As discussed in the previous issue of Grow and Protect Your Business, it is important to select your successor early in the Exit Planning Process. In the past two issues, we have discussed the advantages and disadvantages of transferring ownership to children and selling to other owners or employees. The last scenario that we will look at during this Exit Planning Review™ series of articles is the sale to a third party.
The market has indicated that 20 percent of businesses are for sale to a third party, but only one out of four actually sells. For businesses above $10 million per year; however, the odds improve to 50 percent.1 In a retirement situation, a sale to a third party too often becomes a bargain sale – most often the only alternative to liquidation. This option becomes necessary in many situations because owners fail to create a market for their stock through sale to family members, co-owners or employees.
The following are advantages to selling your business to a third party, as well the disadvantages associated with this type of exit plan. It is important to compare the advantages and disadvantages of this type of transfer scenario when choosing your target successor.
- If the business is properly prepared for sale, you can get cashed out. Many owners don’t realize this. Unless you are truly a "Mom and Pop" business, you should get the majority of your money from the business at closing. Therefore, the fundamental advantage of the third-party sale is receiving immediate cash. This ensures that you attain your fundamental financial objectives and, perhaps, avoid risk as well.
- A second primary objective discussed in earlier articles – treating all children equally – also is easier to achieve because you can eventually just divide the money among them on an equal basis without having to worry about who is going to run the business, etc.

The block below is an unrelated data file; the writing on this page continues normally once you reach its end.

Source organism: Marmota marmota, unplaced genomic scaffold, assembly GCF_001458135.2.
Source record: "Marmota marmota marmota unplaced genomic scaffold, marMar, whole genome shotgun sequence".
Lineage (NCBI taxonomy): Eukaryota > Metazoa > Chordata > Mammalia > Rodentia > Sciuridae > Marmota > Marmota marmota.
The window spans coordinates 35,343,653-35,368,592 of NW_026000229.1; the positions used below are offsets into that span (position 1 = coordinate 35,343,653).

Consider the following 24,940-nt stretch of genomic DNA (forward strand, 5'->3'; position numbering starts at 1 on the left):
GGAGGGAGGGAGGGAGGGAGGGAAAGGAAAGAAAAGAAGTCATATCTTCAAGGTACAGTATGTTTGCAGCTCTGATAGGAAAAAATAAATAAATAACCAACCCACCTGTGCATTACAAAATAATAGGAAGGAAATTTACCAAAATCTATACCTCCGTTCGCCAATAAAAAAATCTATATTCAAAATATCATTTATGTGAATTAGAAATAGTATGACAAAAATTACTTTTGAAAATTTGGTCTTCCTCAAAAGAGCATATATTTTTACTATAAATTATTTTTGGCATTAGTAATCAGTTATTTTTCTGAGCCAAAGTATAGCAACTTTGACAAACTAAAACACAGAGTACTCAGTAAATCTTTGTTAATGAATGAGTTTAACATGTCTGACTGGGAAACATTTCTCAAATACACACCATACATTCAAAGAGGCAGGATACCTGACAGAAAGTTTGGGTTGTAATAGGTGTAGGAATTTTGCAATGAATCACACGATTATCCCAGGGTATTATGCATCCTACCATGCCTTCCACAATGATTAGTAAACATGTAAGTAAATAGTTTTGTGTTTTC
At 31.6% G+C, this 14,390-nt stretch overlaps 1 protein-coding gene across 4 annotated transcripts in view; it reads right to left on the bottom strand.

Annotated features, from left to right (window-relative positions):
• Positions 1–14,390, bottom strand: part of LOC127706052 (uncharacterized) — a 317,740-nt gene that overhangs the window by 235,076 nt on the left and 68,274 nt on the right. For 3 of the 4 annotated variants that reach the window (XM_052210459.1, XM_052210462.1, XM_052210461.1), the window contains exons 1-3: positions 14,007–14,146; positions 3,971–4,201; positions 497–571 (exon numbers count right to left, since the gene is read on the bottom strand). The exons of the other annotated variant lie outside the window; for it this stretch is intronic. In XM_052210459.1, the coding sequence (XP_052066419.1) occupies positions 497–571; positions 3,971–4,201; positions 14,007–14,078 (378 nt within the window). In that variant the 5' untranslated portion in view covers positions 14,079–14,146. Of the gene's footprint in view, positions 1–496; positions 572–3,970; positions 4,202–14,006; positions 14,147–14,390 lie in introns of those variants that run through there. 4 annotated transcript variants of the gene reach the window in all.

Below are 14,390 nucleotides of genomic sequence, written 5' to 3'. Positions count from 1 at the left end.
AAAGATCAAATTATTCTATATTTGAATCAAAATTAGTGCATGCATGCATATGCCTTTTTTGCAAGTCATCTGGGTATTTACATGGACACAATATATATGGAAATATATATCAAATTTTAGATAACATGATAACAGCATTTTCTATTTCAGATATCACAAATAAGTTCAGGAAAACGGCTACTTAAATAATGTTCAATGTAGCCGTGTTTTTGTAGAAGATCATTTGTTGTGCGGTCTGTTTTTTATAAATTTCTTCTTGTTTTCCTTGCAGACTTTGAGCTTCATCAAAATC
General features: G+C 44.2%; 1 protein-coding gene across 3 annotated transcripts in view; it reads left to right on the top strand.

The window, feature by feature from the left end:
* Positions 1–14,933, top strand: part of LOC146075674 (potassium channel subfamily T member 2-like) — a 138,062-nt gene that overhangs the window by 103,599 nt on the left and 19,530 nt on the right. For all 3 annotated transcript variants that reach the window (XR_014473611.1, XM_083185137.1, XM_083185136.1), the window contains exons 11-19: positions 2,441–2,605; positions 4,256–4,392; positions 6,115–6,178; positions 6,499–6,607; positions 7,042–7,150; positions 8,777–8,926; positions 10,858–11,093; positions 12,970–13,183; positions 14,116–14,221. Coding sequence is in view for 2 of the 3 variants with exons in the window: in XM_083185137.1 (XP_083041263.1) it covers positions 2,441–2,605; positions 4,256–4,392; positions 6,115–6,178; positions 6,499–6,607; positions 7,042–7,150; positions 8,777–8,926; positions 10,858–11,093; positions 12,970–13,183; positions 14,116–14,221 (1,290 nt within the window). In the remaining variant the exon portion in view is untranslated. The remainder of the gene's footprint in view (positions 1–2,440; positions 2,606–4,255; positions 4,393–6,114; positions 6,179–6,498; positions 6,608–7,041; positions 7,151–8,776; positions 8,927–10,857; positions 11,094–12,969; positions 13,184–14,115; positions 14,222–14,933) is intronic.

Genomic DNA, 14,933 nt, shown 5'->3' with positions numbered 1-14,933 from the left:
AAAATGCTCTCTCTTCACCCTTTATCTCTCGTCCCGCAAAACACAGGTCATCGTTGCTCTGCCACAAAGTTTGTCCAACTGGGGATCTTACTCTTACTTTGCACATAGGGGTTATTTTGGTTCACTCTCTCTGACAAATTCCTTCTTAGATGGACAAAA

- Often an unanticipated advantage in selling to a third party is the ability to receive substantially more cash than your CPA or valuation specialist anticipated because the market is "hot."
- Regardless of what the buyer says, the personality and culture of your business will undergo a radical change. The buyer would not buy the business unless convinced that the company can be improved through change. Maintaining the culture of the business is normally best achieved by selling to someone other than an outside third party.
- If you do not receive the bulk of the purchase price in cash at closing, your risk can be substantial. The best way to avoid this risk is to get all the money you will need at closing so that anything you carry is "gravy."
Through proper planning, you typically can minimize the disadvantages associated with a sale to a third party and leverage the advantages associated with this type of exit path. As we have discussed in the past few Grow and Protect Your Business issues, there are distinct advantages and disadvantages of transferring the business to each category or potential purchaser: family member(s), co-owners, employees and outside third parties. Each method contains not only related characteristics, but also substantial and often dramatic differences. We have provided you with a good snapshot of what each scenario has to offer so that you can have a basic understanding of the common potential exit paths. It is important to note that each departure method has many detailed components and circumstances that you should discuss with your advisors before proceeding down any of the discussed exit paths.
If you have any questions about selecting the right exit path or would like additional information about any of the exit paths discussed during this series of Exit Planning articles, please contact us to discuss your particular situation.
Take care and have a good day,
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Notice: The information contained in this article is general in nature and is not legal, tax or financial advice. For information regarding your particular situation, contact an attorney or a tax or financial advisor. The information in this newsletter is provided with the understanding that it does not render legal, accounting, tax or financial advice. In specific cases, clients should consult their legal, accounting, tax or financial advisor. This article is not intended to give advice or to represent our firm as being qualified to give advice in all areas of professional services. Exit Planning is a discipline that typically requires the collaboration of multiple professional advisors. To the extent that our firm does not have the expertise required on a particular matter, we will always work closely with you to help you gain access to the resources and professional advice that you need.